ICM Week 5

This week, I worked on creating a sketch using object oriented code. Since we also learned about arrays, I also wanted to work with that too. My inspiration started when I saw the SNL Papyrus Skit, which reminded me of every time I've cringed seen Curlz MT used in earnest and also this gem.

As a result, I created functions turn a .txt file of Waves into various arrays of letters or words, and then a couple functions to play with how they are drawn in p5.js. I wanted to add more ways to alter & move the text, but I didn't really have time. Here it is below and the full code is available here.

My process mostly consisted of me creating code from one item I wanted in my sketch, and then reworking it into a function that I would then put into a class. For instance, when creating the object for my functions that would turn the incoming .txt file into the arrays I wanted, I started with this.

And then I would add a lot of "this." and rename variables to make the code work. There was a lot of trial and error, which I am anticipating will take me less time in the future. Following this, I ended up with the following class/object for making my arrays.

From there I was able to play with how I would display the words. I tried a couple of different loop to see how the arrays would print out.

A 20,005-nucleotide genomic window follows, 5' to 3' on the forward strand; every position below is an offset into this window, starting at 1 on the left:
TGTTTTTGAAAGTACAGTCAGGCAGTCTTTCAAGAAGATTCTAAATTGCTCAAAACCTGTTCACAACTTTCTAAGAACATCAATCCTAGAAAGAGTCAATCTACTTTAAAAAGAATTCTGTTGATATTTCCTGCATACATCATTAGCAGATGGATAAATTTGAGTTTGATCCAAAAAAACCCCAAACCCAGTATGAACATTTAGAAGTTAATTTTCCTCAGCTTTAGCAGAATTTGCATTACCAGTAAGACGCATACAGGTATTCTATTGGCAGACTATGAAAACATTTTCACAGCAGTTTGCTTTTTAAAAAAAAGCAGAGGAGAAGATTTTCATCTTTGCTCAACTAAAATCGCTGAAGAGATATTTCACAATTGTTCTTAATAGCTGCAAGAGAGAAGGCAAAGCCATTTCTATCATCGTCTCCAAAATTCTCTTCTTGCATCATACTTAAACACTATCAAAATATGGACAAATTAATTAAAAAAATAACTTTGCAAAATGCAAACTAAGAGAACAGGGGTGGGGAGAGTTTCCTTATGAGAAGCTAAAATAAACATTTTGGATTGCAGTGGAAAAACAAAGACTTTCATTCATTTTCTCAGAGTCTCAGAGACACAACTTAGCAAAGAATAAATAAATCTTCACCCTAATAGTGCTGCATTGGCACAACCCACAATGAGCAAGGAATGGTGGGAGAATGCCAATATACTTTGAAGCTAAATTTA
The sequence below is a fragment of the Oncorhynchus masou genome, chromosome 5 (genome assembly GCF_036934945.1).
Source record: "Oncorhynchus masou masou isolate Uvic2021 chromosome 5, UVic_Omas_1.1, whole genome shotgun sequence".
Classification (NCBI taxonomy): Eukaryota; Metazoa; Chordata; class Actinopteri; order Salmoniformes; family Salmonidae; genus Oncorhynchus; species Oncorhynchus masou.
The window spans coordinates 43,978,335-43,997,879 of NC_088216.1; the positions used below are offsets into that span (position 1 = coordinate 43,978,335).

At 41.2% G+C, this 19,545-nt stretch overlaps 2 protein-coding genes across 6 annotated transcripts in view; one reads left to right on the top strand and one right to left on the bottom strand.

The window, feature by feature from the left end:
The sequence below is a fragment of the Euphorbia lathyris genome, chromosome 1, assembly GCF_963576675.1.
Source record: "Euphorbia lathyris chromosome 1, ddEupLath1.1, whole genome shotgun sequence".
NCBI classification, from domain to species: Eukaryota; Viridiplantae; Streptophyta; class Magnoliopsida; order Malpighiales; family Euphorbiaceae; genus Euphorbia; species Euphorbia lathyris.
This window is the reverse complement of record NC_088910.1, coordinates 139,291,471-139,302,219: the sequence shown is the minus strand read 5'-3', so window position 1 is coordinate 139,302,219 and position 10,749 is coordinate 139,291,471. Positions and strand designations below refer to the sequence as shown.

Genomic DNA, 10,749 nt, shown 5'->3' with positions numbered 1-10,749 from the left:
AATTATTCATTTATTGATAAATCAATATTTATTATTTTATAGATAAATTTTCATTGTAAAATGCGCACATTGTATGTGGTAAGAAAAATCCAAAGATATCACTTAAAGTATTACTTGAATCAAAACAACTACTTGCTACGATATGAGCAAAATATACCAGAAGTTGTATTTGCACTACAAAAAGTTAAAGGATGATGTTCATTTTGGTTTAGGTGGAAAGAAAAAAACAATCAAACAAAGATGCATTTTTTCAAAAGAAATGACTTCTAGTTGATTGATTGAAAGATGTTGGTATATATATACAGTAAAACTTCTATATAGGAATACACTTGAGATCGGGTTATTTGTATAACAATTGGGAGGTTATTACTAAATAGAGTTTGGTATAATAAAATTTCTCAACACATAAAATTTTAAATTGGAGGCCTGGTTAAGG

Soon, I wanted to make the text more dynamic by adding functions to animate it. I soon got into this whole mess with dealing with arrays inside arrays and how to manipulate those. I made another class/object to do this. I once again started with something coded for an individual item, like my tilting text.

And then turned it into a function which is in my class/object.

I was having trouble with somehow ending up with this mess of arrays inside arrays. Or how to call use a function on an object that is already having something done to it. My terminology is not correct, but for instance if I have this in my draw function: stuff.doSomething(arg1, arg2);

But I wanted to do another thing to it using a function in the same class. Would it look like this: stuff.doAnotherThing(stuff.doSomething(arg1, arg2));

I'll need to ask about this in class/office hours.